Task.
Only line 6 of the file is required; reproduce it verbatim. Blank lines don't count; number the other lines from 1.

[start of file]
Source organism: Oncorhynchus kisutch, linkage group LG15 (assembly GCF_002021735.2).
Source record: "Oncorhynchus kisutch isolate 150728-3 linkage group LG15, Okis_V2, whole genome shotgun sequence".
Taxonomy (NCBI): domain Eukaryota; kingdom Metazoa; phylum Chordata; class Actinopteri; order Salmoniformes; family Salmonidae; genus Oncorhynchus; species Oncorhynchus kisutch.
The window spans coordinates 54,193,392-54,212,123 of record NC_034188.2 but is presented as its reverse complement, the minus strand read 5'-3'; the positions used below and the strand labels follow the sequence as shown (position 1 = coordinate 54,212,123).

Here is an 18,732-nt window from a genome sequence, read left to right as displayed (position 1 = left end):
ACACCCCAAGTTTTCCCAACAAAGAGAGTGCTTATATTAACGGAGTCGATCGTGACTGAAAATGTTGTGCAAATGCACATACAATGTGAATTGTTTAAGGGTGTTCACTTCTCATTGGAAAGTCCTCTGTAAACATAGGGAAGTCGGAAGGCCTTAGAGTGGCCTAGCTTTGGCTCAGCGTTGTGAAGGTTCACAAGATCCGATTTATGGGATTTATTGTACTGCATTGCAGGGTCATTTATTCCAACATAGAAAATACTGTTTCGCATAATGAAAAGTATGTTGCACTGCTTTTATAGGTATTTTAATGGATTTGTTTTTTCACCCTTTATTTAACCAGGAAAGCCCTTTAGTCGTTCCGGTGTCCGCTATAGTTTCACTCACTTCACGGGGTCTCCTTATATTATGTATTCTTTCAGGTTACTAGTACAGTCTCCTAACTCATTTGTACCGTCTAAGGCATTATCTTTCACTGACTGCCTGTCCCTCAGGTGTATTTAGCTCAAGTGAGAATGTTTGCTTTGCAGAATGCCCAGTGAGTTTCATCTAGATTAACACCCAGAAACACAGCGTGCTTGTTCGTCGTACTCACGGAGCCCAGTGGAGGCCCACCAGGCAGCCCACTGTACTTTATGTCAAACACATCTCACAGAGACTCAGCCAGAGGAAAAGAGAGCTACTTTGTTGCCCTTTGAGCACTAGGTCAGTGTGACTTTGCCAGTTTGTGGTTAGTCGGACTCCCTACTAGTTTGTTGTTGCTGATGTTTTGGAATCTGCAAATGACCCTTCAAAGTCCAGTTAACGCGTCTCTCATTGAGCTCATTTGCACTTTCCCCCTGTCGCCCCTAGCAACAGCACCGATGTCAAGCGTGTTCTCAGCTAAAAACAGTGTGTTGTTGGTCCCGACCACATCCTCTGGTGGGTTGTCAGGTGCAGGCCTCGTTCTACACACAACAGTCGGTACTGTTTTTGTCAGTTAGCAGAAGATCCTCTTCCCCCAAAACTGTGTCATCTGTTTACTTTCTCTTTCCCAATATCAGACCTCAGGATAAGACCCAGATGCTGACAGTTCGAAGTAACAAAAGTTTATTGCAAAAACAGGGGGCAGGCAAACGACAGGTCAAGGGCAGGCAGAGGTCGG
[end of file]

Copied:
ACACCCCAAGTTTTCCCAACAAAGAGAGTGCTTATATTAACGGAGTCGATCGTGACTGAAAATGTTGTGCAAATGCACATACAATGTGAATTGTTTAAGGGTGTTCACTTCTCATTGGAAAGTCCTCTGTAAACATAGGGAAGTCGGAAGGCCTTAGAGTGGCCTAGCTTTGGCTCAGCGTTGTGAAGGTTCACAAGATCCGATTTATGGGATTTATTGTACTGCATTGCAGGGTCATTTATTCCAACATAGAAAATACTGTTTCGCATAATGAAAAGTATGTTGCACTGCTTTTATAGGTATTTTAATGGATTTGTTTTTTCACCCTTTATTTAACCAGGAAAGCCCTTTAGTCGTTCCGGTGTCCGCTATAGTTTCACTCACTTCACGGGGTCTCCTTATATTATGTATTCTTTCAGGTTACTAGTACAGTCTCCTAACTCATTTGTACCGTCTAAGGCATTATCTTTCACTGACTGCCTGTCCCTCAGGTGTATTTAGCTCAAGTGAGAATGTTTGCTTTGCAGAATGCCCAGTGAGTTTCATCTAGATTAACACCCAGAAACACAGCGTGCTTGTTCGTCGTACTCACGGAGCCCAGTGGAGGCCCACCAGGCAGCCCACTGTACTTTATGTCAAACACATCTCACAGAGACTCAGCCAGAGGAAAAGAGAGCTACTTTGTTGCCCTTTGAGCACTAGGTCAGTGTGACTTTGCCAGTTTGTGGTTAGTCGGACTCCCTACTAGTTTGTTGTTGCTGATGTTTTGGAATCTGCAAATGACCCTTCAAAGTCCAGTTAACGCGTCTCTCATTGAGCTCATTTGCACTTTCCCCCTGTCGCCCCTAGCAACAGCACCGATGTCAAGCGTGTTCTCAGCTAAAAACAGTGTGTTGTTGGTCCCGACCACATCCTCTGGTGGGTTGTCAGGTGCAGGCCTCGTTCTACACACAACAGTCGGTACTGTTTTTGTCAGTTAGCAGAAGATCCTCTTCCCCCAAAACTGTGTCATCTGTTTACTTTCTCTTTCCCAATATCAGACCTCAGGATAAGACCCAGATGCTGACAGTTCGAAGTAACAAAAGTTTATTGCAAAAACAGGGGGCAGGCAAACGACAGGTCAAGGGCAGGCAGAGGTCGG